I’m here today to tell you about a new
product from a familiar company eMotimo. Last year, I reviewed this little box
right here. This is the eMotimo TB3 Black. This is a two-axis camera robot. It
can do panning and tilting. It’s programmable, and it also has a built-in
intervalometer. As video producers, we won’t necessarily be using an
intervalometer a lot, but it is great for moving a camera with smooth motion from
point A to point B and not have to worry about having large equipment, heavy
equipment, expensive equipment. You can have something that is relatively cost
effective that you can throw in a bag and take just about anywhere. Or have it
in a cabinet in your studio and be able to pull out when you need it without it
taking up a lot of unnecessary room. Now I’ve already reviewed the TB3 itself in
the past. Last year, I reviewed it with a four foot
rail system from Rhino Camera Gear which is very similar to the new product we’re
going to talk about today, but a little bit different. And you’ll see some of the
differences in a few minutes. If you want to see the review of the TB3 with the
Rhino rails, you can search in the search box of Streaming Media Producer up at
the top of each page. Just search for TB3 or eMotimo, and it will come up there.
Today, we’re going to be looking at the eMotimo Cart. This is a product they
introduced in early 2015, and it is similar to the rail system, but it’s
distinct. First of all, this thing does not have to be tied to a specific place.
It doesn’t have to be used in conjunction with a tripod or feet. It’s
got its own set of wheels, and it’s got its own power. So you can set an angle
with this large nut here to determine what kind of arc you want for your shot.
You can go in a straight line or anywhere from here to 90 degrees in
either direction. The construction is high-quality. It’s machined out of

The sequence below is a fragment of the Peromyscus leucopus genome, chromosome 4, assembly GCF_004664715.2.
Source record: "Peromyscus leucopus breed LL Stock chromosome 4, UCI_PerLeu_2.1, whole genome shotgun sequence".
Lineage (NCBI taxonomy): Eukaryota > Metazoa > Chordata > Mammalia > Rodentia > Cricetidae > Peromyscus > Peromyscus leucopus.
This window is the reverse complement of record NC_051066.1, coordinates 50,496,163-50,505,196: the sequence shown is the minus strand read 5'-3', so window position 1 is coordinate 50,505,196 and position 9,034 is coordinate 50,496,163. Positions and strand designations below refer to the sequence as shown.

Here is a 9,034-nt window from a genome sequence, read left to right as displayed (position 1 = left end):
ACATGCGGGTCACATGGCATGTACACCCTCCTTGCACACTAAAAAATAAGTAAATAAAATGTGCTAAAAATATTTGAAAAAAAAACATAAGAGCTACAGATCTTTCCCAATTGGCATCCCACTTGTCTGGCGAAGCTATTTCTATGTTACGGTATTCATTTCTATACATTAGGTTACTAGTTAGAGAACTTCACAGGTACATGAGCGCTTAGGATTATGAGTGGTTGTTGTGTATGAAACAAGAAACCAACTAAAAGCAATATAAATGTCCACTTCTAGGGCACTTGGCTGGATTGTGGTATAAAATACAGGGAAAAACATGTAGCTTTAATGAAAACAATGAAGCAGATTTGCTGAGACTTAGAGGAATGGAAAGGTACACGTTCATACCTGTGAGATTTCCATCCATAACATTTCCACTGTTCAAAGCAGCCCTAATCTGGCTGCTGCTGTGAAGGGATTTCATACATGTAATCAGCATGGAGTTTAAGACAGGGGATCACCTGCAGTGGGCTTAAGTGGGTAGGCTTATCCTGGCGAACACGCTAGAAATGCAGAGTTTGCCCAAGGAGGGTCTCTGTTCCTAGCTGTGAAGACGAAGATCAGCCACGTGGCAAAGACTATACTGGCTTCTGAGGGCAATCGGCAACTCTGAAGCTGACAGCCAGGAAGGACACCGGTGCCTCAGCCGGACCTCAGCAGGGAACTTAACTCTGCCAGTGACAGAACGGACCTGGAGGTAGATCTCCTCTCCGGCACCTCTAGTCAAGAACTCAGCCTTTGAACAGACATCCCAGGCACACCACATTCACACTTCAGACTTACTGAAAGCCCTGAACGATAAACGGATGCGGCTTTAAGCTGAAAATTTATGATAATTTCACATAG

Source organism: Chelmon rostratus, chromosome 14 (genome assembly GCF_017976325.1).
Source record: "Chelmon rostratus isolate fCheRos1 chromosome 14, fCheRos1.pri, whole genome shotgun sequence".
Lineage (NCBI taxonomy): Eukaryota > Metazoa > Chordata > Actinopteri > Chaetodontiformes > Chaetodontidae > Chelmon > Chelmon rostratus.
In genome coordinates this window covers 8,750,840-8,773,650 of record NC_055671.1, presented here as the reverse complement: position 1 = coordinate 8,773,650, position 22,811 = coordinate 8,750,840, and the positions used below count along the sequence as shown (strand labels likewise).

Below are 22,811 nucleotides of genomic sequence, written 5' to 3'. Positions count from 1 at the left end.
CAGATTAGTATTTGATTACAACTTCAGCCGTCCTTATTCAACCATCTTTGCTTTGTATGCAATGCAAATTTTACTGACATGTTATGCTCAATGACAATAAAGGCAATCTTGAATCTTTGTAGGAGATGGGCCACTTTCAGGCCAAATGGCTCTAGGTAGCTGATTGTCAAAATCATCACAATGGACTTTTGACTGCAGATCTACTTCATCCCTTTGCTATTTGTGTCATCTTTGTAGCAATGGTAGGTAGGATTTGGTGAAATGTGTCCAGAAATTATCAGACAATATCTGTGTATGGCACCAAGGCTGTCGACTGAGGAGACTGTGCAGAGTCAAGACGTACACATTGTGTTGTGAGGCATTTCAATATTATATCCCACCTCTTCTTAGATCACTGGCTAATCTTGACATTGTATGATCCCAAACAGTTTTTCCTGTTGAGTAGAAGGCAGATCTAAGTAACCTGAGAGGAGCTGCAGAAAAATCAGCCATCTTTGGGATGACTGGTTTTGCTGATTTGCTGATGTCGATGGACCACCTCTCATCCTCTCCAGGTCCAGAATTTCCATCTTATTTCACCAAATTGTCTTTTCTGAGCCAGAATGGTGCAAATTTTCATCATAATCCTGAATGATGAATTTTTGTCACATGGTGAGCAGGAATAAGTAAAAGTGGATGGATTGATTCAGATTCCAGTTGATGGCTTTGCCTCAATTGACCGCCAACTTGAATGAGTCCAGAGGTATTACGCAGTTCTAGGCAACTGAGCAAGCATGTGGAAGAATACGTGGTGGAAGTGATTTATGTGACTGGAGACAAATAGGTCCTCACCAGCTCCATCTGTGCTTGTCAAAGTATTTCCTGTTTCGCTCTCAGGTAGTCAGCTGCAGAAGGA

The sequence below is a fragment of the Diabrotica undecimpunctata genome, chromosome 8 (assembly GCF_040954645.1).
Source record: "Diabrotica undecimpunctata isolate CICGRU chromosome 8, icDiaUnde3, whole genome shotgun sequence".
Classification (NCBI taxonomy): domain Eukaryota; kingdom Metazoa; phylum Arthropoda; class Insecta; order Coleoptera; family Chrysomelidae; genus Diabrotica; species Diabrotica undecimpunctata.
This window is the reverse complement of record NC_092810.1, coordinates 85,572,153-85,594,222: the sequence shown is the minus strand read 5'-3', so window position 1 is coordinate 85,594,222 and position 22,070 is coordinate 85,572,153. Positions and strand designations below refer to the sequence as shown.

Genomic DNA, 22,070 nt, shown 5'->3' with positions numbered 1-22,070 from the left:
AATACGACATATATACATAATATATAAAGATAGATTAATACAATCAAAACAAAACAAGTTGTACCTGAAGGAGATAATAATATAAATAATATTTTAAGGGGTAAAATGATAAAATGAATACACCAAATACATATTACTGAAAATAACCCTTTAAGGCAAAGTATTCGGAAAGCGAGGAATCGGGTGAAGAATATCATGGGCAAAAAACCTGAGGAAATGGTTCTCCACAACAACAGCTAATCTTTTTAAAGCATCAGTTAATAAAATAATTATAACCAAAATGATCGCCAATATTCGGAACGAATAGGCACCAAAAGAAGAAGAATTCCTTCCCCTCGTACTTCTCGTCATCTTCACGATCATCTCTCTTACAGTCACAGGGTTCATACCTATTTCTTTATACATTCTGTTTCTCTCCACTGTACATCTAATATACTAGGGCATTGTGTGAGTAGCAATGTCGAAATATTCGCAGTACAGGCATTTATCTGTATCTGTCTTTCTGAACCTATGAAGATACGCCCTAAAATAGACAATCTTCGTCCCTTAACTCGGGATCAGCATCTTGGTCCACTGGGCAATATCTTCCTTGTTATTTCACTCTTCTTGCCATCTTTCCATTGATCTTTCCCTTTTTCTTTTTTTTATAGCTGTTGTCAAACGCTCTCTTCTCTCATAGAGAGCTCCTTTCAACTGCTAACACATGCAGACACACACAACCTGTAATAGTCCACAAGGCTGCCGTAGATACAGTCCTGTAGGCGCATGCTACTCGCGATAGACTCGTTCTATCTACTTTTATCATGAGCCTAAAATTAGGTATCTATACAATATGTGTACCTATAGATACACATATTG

aluminum it’s got a nice semi-matte black finish. And it’s easy to put
together. When it comes in a box, you’ve got each wheel separate. And then you’ve
got the axle and the main body that simply go together with a couple of
washers o-rings for traction and then these wing nuts here.
So putting it together is easy. Getting it ready to go is easy, so let’s just
talk about how it performs. Once the power’s hooked up, you’ve got your cable
connecting here to the motor on the Cart. That uses the aux motor port on the TB3.
Once everything is powered on and hooked up, if you’re gonna be doing a time-lapse
where you want the box to control the camera, you’ll use a camera cable that’ll
plug into another port and go into your camera shutter cable port. If you’re not
going to be using one of those then you don’t need to worry about it. If you’re
just gonna shoot some real-time video, you don’t need to plug anything into the
camera from the TB3 because it’s just going to move the camera. Once it’s
powered on and connected to your controller, you simply advance to the
second screen and then you’re ready to set your first point of motion. So you
can then control the Cart’s position taking care not to run over any cords if
you have AC power. And your tilt and pan is controlled with the joystick on top. So I’m just gonna set up a simple A-B,
point one to point two shot here. So I’m gonna start with kind of a low angle. Make sure this is locked good and tight,
and I’ll set that as point A. Now I’ll move the Cart… to point B. And I want to be tilting up
during this and then maybe panning a little bit. So I’ve got my program set.
Now, all I have to do is finish going through the other settings including the
ramping that I wanted to do the easing in and easing out. And then I’ll tell it
to run the program. Now the Cart is not going to be a perfect solution for
everything. You can’t take it everywhere. You can’t
shoot everywhere with it. You’re limited by the wheels that have to be on the
ground. So even if you’re on an asphalt driveway, there’s gonna be too many bumps
and ridges in there to shoot something smooth. If you’re planning to use it on
an imperfect surface, you will have to also plan on doing some stabilization in
post. However, if you have a nice smooth concrete surface like I have on my porch
or many of you have in your studios you’ll be fine. However if I move the Cart
just a few feet behind me onto the wooden slats I’d be out of luck except
if I ran them in the direction with the slats that they weren’t going over the
bumps between the boards. The bottom line is this. At less than $400 the Cart can
make a good addition to your camera gear whether you already have a TB3 or not.
But there’s gonna be a lot of instances where you’ll really just want a set of
rails or a dolly instead of something that has to go on the ground.